What is the current status of recurrent respiratory papillomatosis (RRP) with regard to epidemiology, prevention, and treatment?
RRP continues to decline since the implementation of the human papilloma virus (HPV) vaccination, and advancements show promise in RRP medical management.
BACKGROUND: A rare benign neoplasm of the larynx affecting children and adults, RRP is caused by HPV infection. It presents as wart-like growths in the airway, is highly recurrent, and can significantly reduce quality of life. However, HPV research and vaccination, and an improved understanding of RRP, is changing the picture.
STUDY DESIGN: Retrospective review.
SETTING: Department of Otolaryngology–Head and Neck Surgery, Eastern Virginia Medical School, Norfolk, Va.
SYNOPSIS: In this retrospective review, researchers noted that the HPV vaccination has had a profound effect on the incidence of RRP and cited the findings of a five-year report using data from pediatric otolaryngologists in Australia, where the vaccination rate is high and RRP incidence was significantly decreased following vaccination implementation. They also pointed to recent case studies that suggest a potential role for the HPV-9 (Gardisil) vaccine as a therapy for RRP, and promising experimental trials using HPV DNA vaccines. Authors discussed the recent expansion in adjuvant medical treatment options for patients with severe RRP, including targeted therapies via immune modulation, which, with the advent of monoclonal antibodies, have become a mainstay of new drug development and application. One such treatment is bevacizumab, which, used intravenously, targets one of RRP’s pathologic pathways via vascular endothelial growth factor. The review also acknowledges the particular risk patients with RRP face during the COVID-19 pandemic due to their frequent need for operative interventions. Based on all current data examined, authors predicted a continued decrease in incidence of RRP and even a potential eradication of the disease.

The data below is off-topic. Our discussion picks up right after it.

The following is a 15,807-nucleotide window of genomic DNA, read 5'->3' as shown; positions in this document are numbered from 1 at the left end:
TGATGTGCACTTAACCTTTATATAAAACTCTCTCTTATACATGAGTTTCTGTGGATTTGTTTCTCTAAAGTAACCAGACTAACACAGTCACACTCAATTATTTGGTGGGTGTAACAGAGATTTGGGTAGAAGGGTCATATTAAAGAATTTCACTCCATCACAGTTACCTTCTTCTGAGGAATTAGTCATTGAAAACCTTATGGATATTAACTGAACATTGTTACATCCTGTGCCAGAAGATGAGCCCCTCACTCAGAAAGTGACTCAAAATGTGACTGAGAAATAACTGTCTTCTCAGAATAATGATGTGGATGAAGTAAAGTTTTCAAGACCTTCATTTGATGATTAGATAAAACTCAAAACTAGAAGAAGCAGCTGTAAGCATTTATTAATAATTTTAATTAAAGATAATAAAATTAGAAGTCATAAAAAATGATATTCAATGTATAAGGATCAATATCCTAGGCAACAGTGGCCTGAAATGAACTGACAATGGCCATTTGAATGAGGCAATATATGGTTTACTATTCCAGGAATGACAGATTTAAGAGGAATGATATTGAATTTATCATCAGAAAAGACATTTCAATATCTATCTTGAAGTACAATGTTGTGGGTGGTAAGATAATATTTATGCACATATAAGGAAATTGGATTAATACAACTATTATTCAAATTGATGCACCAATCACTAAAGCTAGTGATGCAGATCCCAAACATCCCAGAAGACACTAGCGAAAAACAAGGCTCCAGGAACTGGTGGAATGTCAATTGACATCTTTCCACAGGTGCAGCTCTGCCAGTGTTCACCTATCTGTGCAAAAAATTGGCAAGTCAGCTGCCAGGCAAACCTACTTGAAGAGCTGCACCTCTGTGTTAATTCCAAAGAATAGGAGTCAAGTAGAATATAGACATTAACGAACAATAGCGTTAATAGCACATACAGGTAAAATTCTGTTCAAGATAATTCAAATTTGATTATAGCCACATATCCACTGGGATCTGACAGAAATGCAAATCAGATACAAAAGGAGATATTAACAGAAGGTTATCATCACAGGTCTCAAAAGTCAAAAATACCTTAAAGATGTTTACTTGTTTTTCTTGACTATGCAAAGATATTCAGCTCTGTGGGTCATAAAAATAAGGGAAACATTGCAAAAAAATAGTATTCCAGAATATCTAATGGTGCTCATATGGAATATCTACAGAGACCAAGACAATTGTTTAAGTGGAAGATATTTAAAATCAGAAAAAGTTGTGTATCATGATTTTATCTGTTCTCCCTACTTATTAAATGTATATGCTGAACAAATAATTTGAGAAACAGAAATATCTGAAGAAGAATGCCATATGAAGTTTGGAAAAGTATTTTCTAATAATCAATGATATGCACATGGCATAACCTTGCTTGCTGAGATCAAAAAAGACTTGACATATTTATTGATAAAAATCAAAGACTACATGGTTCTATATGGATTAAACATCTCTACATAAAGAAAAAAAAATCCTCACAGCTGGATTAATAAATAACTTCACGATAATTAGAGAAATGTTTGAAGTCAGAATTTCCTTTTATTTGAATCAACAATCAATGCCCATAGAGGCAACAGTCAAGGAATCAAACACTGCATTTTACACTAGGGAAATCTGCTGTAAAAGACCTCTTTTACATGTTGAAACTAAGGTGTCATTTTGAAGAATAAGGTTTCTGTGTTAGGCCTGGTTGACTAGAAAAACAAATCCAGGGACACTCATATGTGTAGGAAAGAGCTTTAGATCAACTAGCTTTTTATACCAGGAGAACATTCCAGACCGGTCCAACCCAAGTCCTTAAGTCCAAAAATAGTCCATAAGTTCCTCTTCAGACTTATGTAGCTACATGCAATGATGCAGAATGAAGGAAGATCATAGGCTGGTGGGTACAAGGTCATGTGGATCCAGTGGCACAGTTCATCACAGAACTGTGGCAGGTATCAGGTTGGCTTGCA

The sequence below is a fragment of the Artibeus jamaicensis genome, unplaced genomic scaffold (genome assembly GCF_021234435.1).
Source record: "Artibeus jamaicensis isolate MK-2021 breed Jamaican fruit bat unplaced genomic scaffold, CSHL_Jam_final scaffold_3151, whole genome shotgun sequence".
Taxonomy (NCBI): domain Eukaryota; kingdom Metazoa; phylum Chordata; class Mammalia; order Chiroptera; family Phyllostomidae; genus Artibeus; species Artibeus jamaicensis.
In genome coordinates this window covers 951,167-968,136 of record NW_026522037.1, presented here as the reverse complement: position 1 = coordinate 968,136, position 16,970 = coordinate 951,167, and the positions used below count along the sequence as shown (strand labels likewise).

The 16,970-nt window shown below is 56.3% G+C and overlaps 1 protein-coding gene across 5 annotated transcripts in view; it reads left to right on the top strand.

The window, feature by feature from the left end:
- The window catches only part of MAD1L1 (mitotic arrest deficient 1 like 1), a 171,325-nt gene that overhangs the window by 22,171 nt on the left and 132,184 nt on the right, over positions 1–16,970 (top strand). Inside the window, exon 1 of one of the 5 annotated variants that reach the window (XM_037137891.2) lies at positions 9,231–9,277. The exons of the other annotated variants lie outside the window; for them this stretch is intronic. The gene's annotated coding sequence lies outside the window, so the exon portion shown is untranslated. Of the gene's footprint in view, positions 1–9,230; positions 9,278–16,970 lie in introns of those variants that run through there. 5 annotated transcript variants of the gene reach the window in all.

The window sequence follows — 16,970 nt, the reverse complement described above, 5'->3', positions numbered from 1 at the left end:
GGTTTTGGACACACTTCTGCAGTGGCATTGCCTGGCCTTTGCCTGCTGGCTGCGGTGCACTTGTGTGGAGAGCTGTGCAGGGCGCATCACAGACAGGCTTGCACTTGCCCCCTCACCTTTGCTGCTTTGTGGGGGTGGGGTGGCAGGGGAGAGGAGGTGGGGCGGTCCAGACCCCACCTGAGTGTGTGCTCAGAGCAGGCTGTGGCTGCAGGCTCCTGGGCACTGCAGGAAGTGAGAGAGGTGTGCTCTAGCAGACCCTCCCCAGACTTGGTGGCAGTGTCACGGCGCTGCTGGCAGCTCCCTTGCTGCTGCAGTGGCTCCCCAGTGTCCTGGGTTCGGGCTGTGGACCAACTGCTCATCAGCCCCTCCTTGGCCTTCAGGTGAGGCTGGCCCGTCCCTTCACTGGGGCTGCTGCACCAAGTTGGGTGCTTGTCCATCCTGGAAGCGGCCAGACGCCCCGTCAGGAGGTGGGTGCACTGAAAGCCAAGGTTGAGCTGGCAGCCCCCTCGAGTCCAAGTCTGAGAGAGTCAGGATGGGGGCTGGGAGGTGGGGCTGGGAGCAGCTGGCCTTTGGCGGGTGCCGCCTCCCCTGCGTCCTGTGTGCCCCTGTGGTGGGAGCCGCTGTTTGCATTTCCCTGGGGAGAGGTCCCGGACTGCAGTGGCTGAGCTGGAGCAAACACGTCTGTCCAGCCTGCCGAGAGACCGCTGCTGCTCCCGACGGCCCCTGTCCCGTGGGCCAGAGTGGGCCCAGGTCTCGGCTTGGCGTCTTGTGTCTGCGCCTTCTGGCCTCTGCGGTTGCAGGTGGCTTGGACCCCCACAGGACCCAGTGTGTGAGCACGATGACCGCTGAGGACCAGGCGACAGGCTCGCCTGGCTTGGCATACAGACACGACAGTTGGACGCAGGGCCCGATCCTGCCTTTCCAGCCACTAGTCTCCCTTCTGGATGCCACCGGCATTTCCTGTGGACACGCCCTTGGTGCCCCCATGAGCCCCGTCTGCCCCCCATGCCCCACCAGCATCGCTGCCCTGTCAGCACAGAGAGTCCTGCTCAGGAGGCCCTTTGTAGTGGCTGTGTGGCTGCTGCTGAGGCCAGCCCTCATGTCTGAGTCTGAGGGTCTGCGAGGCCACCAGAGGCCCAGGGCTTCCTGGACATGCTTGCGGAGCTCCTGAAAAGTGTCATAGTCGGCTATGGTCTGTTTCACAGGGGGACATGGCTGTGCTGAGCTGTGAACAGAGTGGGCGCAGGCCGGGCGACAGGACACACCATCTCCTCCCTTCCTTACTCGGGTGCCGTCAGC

CITATION: Benedict JJ, Derkay CS. Recurrent respiratory papillomatosis: A 2020 perspective [published online ahead of print March 13, 2021]. Laryngoscope Investig Otolaryngol. doi:10.1002/lio2.545.